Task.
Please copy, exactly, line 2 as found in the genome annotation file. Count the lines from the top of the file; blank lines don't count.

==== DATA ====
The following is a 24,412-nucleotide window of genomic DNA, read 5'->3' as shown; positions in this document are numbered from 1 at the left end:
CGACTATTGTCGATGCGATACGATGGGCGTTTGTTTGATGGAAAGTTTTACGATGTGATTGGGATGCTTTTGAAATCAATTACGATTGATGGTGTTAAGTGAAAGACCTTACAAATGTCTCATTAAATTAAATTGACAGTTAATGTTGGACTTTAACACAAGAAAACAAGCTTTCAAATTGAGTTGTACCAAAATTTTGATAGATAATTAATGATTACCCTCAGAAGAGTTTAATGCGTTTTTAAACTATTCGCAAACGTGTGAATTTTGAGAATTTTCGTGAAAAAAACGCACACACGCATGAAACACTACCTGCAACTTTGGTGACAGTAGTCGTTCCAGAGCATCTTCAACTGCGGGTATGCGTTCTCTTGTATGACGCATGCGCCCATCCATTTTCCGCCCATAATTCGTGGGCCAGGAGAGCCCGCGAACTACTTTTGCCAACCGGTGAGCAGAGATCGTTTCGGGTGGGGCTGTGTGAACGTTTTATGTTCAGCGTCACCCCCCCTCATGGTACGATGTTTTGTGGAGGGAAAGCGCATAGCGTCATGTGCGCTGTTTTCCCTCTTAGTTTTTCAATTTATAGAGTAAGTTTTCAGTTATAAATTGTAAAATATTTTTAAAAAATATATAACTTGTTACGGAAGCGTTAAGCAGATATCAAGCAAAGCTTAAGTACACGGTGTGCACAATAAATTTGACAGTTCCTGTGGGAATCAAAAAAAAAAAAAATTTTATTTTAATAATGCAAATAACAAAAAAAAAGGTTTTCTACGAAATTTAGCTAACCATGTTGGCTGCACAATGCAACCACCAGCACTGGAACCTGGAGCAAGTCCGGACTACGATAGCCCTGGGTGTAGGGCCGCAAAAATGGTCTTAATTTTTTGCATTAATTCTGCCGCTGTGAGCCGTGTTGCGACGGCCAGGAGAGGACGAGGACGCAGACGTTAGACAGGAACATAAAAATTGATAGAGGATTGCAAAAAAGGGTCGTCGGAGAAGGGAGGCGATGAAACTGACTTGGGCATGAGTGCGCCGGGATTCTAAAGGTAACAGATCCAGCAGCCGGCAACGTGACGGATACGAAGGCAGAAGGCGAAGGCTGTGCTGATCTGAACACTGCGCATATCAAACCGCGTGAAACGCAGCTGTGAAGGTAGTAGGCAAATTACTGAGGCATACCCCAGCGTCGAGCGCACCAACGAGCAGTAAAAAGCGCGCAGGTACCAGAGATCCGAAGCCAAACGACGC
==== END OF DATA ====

CGACTATTGTCGATGCGATACGATGGGCGTTTGTTTGATGGAAAGTTTTACGATGTGATTGGGATGCTTTTGAAATCAATTACGATTGATGGTGTTAAGTGAAAGACCTTACAAATGTCTCATTAAATTAAATTGACAGTTAATGTTGGACTTTAACACAAGAAAACAAGCTTTCAAATTGAGTTGTACCAAAATTTTGATAGATAATTAATGATTACCCTCAGAAGAGTTTAATGCGTTTTTAAACTATTCGCAAACGTGTGAATTTTGAGAATTTTCGTGAAAAAAACGCACACACGCATGAAACACTACCTGCAACTTTGGTGACAGTAGTCGTTCCAGAGCATCTTCAACTGCGGGTATGCGTTCTCTTGTATGACGCATGCGCCCATCCATTTTCCGCCCATAATTCGTGGGCCAGGAGAGCCCGCGAACTACTTTTGCCAACCGGTGAGCAGAGATCGTTTCGGGTGGGGCTGTGTGAACGTTTTATGTTCAGCGTCACCCCCCCTCATGGTACGATGTTTTGTGGAGGGAAAGCGCATAGCGTCATGTGCGCTGTTTTCCCTCTTAGTTTTTCAATTTATAGAGTAAGTTTTCAGTTATAAATTGTAAAATATTTTTAAAAAATATATAACTTGTTACGGAAGCGTTAAGCAGATATCAAGCAAAGCTTAAGTACACGGTGTGCACAATAAATTTGACAGTTCCTGTGGGAATCAAAAAAAAAAAAAATTTTATTTTAATAATGCAAATAACAAAAAAAAAGGTTTTCTACGAAATTTAGCTAACCATGTTGGCTGCACAATGCAACCACCAGCACTGGAACCTGGAGCAAGTCCGGACTACGATAGCCCTGGGTGTAGGGCCGCAAAAATGGTCTTAATTTTTTGCATTAATTCTGCCGCTGTGAGCCGTGTTGCGACGGCCAGGAGAGGACGAGGACGCAGACGTTAGACAGGAACATAAAAATTGATAGAGGATTGCAAAAAAGGGTCGTCGGAGAAGGGAGGCGATGAAACTGACTTGGGCATGAGTGCGCCGGGATTCTAAAGGTAACAGATCCAGCAGCCGGCAACGTGACGGATACGAAGGCAGAAGGCGAAGGCTGTGCTGATCTGAACACTGCGCATATCAAACCGCGTGAAACGCAGCTGTGAAGGTAGTAGGCAAATTACTGAGGCATACCCCAGCGTCGAGCGCACCAACGAGCAGTAAAAAGCGCGCAGGTACCAGAGATCCGAAGCCAAACGACGC